c) Eyelids

The eyelids are mobile flaps of tissue that aid in protection of the eyeball and assist in facial expression.


The upper and lower eyelids have a similar structure, although the upper eyelid is typically larger and more mobile due to increased muscle attachment.
The external surface of each eyelid is lined by thin skin which is attached to loose connective tissue, below which lies the palpebral part of orbicularis oculi. The internal surface is lined by the conjunctiva, a mucous membrane. At the margin of the eyelid there are numerous hairs (eyelashes). The internal structure of the eyelid contains the tarsal plate, a fibrous structure that gives the eyelid shape and provides an attachment for muscles. The tarsus is connected to the orbital septum superior/inferior. Each tarsus has an associated smooth muscle (superior/inferior tarsal muscle) which is under sympathetic control; the superior tarsus is the point of insertion of the levator palpebrae superioris.
The eyelids meet medially and laterally at the medial and lateral canthus. Near the medial canthus each eyelid has a small opening for the lacrimal canaliculi which drain tears to the nasolacrimal sac. Eyelashes are only found lateral to this point.

Microscopic Structure

The tarsus is comprised of dense connective tissue. The tarsal gland, a modified sebaceous gland, lies within the tarsus and secretes and oily substance that helps to prevent tears from escaping the conjunctival 'space'. This gland is lined by a single layer of cuboidal cells. Additional apocrine sweat and sebaceous glands are associated with the eyelids.


The eyelids are superficial to the eyeball and are surrounded superiorly and inferiorly by the orbital fascia.

Neurovascular Supply

Arterial Supply

The eyelids are supplied by branches of the ophthalmic artery, which form peripheral and marginal 'arcades'; these are vessels that run along the marginal and peripheral parts of the eyelids and anastamose centrally. The arterial supply is also contributed to by branches of the facial and superficial temporal arteries.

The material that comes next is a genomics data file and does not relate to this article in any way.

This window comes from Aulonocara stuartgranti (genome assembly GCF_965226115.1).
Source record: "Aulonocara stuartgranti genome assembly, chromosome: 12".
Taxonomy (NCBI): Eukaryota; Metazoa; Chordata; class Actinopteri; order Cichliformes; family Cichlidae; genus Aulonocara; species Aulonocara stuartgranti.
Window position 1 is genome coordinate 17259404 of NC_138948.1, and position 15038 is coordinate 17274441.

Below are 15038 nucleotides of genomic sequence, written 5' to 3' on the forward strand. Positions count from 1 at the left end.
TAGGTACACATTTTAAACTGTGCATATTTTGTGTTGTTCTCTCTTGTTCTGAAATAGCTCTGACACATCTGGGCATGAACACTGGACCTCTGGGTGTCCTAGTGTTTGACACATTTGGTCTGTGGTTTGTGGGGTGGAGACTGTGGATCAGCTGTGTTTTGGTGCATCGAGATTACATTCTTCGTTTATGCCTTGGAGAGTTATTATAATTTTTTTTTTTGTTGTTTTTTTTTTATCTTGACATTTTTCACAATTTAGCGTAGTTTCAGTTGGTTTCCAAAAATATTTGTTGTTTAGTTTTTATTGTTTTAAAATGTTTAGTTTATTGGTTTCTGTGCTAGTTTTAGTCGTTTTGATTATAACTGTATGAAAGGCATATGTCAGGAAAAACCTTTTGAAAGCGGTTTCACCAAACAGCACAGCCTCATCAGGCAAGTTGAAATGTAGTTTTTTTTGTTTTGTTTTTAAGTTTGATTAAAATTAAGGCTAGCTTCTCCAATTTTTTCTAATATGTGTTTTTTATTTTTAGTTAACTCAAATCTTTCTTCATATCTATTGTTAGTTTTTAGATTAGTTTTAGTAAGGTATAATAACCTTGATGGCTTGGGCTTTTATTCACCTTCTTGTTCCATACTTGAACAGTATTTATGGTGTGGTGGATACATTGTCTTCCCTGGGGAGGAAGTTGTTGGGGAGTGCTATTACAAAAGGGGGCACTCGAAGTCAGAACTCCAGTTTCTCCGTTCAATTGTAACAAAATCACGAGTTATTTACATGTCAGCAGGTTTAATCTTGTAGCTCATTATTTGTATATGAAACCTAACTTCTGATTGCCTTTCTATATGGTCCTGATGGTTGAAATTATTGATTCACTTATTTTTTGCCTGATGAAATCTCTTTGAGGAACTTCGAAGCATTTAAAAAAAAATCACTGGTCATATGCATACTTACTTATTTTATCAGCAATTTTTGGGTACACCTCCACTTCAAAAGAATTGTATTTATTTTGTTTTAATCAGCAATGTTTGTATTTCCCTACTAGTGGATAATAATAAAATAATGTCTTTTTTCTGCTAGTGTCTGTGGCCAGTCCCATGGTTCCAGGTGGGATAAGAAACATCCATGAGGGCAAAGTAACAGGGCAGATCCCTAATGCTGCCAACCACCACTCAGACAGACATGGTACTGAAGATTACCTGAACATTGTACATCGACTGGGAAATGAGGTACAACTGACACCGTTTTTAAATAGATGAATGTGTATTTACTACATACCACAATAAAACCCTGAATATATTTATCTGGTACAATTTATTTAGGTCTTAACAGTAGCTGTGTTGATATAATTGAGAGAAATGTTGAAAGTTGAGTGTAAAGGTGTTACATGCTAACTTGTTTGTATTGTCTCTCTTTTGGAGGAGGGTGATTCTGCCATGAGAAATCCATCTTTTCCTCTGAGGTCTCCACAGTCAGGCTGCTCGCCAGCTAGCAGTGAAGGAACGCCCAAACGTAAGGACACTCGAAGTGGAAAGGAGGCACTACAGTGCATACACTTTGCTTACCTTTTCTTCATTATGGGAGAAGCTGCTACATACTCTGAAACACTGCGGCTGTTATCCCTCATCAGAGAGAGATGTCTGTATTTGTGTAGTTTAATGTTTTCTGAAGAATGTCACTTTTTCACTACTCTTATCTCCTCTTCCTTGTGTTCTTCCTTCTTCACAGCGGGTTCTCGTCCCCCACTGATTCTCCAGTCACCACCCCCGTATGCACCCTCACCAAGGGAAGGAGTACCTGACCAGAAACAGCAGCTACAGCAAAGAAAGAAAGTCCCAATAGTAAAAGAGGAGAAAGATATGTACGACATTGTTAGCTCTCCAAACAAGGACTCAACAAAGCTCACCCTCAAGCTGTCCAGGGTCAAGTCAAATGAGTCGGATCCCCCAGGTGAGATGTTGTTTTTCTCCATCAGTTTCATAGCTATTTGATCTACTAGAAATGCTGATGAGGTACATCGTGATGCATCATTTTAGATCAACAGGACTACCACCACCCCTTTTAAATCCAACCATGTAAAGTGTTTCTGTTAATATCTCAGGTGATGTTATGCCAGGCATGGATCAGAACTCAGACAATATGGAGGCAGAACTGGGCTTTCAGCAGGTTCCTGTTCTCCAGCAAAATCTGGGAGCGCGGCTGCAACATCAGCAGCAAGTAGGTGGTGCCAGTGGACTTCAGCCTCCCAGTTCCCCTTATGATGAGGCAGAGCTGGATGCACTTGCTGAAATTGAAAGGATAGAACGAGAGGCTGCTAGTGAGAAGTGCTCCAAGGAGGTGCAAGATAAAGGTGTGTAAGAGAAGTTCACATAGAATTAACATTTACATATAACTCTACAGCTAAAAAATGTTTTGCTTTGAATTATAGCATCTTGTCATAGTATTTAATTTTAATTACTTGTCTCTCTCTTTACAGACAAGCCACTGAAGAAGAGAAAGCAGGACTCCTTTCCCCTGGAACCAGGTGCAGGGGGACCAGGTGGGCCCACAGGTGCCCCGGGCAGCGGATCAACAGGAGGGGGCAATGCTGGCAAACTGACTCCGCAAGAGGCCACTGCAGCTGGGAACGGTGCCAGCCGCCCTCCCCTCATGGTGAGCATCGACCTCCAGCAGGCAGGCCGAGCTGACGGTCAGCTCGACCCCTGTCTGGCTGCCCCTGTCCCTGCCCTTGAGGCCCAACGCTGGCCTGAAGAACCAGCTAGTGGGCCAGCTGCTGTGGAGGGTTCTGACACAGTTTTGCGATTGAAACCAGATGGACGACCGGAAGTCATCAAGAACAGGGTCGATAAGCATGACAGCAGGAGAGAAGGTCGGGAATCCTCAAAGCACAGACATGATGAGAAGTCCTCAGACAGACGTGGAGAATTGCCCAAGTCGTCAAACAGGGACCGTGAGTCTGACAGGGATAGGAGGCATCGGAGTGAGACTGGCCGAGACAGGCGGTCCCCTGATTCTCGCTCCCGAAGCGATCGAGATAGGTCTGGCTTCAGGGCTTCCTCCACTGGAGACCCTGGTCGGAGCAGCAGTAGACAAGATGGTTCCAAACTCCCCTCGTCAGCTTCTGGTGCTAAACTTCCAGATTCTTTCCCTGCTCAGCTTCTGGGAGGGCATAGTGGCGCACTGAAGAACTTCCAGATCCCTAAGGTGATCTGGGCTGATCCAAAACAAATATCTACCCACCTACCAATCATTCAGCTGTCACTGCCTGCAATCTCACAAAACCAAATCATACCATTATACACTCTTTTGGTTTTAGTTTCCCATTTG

Venous Drainage

Venous drainage is mixed. Some blood returns posteriorly through ophthalmic veins to reach the cavernous sinus or pterygoid venous plexus. The remaining blood drains anteriorly to reach the facial and superficial temporal veins.


The eyelids have a rich lymphatic supply, with a subcutaneous plexus and additional tarsal plexuses on the superficial and deep side of each tarsus. These plexuses freely communicate. From the medial side of the eyelid, lymph vessels generally accompany the facial vessels to reach submandibular lymph nodes. Those from the lateral side of the eyelid usually pass more posteriorly to reach parotid lymph nodes.


The superior eyelid is innervated by branches of the ophthalmic nerve (V1). This includes the superior trochlear, supraorbital and lacrimal nerves. The inferior eyelid receives supply mostly from the infraorbital nerve (V2).

Potential Routes of Malignant Spread

Local Invasion

Locally invasive cancers can invade through the eyelid and tarsus, and spread posteriorly into the orbit. Medial tumours may obstruct the nasolacrimal duct.

Lymphatic Spread

Lymphatic spread may occur to either submandibular or pre-auricular/parotid nodes depending on the site of disease; well lateralised tumours will tend to pass to only one group whereas central eyelid tumours may pass to both.

Perineural Spread

Involvement of cranial nerves is possible. Upper eyelid tumours will usually involve the supraorbital nerve whereas lower eyelid tumours will typically spread along the infraorbital nerve. This can lead to involvement of the central nervous system in the absence of local invasion through the orbit.